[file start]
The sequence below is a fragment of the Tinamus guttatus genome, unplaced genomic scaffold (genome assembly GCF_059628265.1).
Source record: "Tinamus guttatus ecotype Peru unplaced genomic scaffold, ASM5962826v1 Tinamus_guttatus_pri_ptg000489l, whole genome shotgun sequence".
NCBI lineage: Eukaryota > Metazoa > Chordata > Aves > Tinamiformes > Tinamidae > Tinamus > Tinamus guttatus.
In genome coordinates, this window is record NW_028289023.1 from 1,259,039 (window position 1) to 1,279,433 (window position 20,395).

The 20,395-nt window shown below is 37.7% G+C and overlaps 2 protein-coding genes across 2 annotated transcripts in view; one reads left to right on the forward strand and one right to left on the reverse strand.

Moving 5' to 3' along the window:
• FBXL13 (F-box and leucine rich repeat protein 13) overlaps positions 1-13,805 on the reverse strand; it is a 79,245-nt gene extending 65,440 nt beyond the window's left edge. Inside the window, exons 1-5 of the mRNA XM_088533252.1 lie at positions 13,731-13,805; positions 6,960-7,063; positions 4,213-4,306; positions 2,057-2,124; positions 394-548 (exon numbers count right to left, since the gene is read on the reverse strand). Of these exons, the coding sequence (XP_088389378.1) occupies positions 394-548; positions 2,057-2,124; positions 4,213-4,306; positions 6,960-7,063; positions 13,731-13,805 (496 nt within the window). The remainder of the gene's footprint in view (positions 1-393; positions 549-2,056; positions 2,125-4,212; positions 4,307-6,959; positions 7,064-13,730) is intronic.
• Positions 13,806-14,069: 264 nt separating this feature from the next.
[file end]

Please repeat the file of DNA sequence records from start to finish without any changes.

The sequence below is a fragment of the Tinamus guttatus genome, unplaced genomic scaffold (genome assembly GCF_059628265.1).
Source record: "Tinamus guttatus ecotype Peru unplaced genomic scaffold, ASM5962826v1 Tinamus_guttatus_pri_ptg000489l, whole genome shotgun sequence".
NCBI lineage: Eukaryota > Metazoa > Chordata > Aves > Tinamiformes > Tinamidae > Tinamus > Tinamus guttatus.
In genome coordinates, this window is record NW_028289023.1 from 1,259,039 (window position 1) to 1,279,433 (window position 20,395).

The 20,395-nt window shown below is 37.7% G+C and overlaps 2 protein-coding genes across 2 annotated transcripts in view; one reads left to right on the forward strand and one right to left on the reverse strand.

Moving 5' to 3' along the window:
• FBXL13 (F-box and leucine rich repeat protein 13) overlaps positions 1-13,805 on the reverse strand; it is a 79,245-nt gene extending 65,440 nt beyond the window's left edge. Inside the window, exons 1-5 of the mRNA XM_088533252.1 lie at positions 13,731-13,805; positions 6,960-7,063; positions 4,213-4,306; positions 2,057-2,124; positions 394-548 (exon numbers count right to left, since the gene is read on the reverse strand). Of these exons, the coding sequence (XP_088389378.1) occupies positions 394-548; positions 2,057-2,124; positions 4,213-4,306; positions 6,960-7,063; positions 13,731-13,805 (496 nt within the window). The remainder of the gene's footprint in view (positions 1-393; positions 549-2,056; positions 2,125-4,212; positions 4,307-6,959; positions 7,064-13,730) is intronic.
• Positions 13,806-14,069: 264 nt separating this feature from the next.